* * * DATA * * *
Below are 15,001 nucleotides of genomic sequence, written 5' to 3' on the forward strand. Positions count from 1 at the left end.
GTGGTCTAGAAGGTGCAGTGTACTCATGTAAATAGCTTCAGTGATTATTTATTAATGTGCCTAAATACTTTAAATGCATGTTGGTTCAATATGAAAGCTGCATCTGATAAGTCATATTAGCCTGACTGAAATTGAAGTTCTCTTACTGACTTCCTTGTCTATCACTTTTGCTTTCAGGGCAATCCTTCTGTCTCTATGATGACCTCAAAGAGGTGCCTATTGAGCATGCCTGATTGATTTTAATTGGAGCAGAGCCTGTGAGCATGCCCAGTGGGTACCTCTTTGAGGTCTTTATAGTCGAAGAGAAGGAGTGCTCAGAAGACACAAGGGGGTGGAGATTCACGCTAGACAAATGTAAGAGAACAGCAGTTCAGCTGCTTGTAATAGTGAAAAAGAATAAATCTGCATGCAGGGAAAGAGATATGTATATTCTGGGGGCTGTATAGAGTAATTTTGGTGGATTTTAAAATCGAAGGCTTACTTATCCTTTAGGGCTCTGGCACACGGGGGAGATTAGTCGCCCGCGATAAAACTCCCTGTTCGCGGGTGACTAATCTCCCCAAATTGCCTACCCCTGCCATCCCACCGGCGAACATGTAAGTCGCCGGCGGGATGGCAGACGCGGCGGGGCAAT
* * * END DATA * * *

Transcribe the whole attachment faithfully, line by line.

Below are 15,001 nucleotides of genomic sequence, written 5' to 3' on the forward strand. Positions count from 1 at the left end.
GTGGTCTAGAAGGTGCAGTGTACTCATGTAAATAGCTTCAGTGATTATTTATTAATGTGCCTAAATACTTTAAATGCATGTTGGTTCAATATGAAAGCTGCATCTGATAAGTCATATTAGCCTGACTGAAATTGAAGTTCTCTTACTGACTTCCTTGTCTATCACTTTTGCTTTCAGGGCAATCCTTCTGTCTCTATGATGACCTCAAAGAGGTGCCTATTGAGCATGCCTGATTGATTTTAATTGGAGCAGAGCCTGTGAGCATGCCCAGTGGGTACCTCTTTGAGGTCTTTATAGTCGAAGAGAAGGAGTGCTCAGAAGACACAAGGGGGTGGAGATTCACGCTAGACAAATGTAAGAGAACAGCAGTTCAGCTGCTTGTAATAGTGAAAAAGAATAAATCTGCATGCAGGGAAAGAGATATGTATATTCTGGGGGCTGTATAGAGTAATTTTGGTGGATTTTAAAATCGAAGGCTTACTTATCCTTTAGGGCTCTGGCACACGGGGGAGATTAGTCGCCCGCGATAAAACTCCCTGTTCGCGGGTGACTAATCTCCCCAAATTGCCTACCCCTGCCATCCCACCGGCGAACATGTAAGTCGCCGGCGGGATGGCAGACGCGGCGGGGCAAT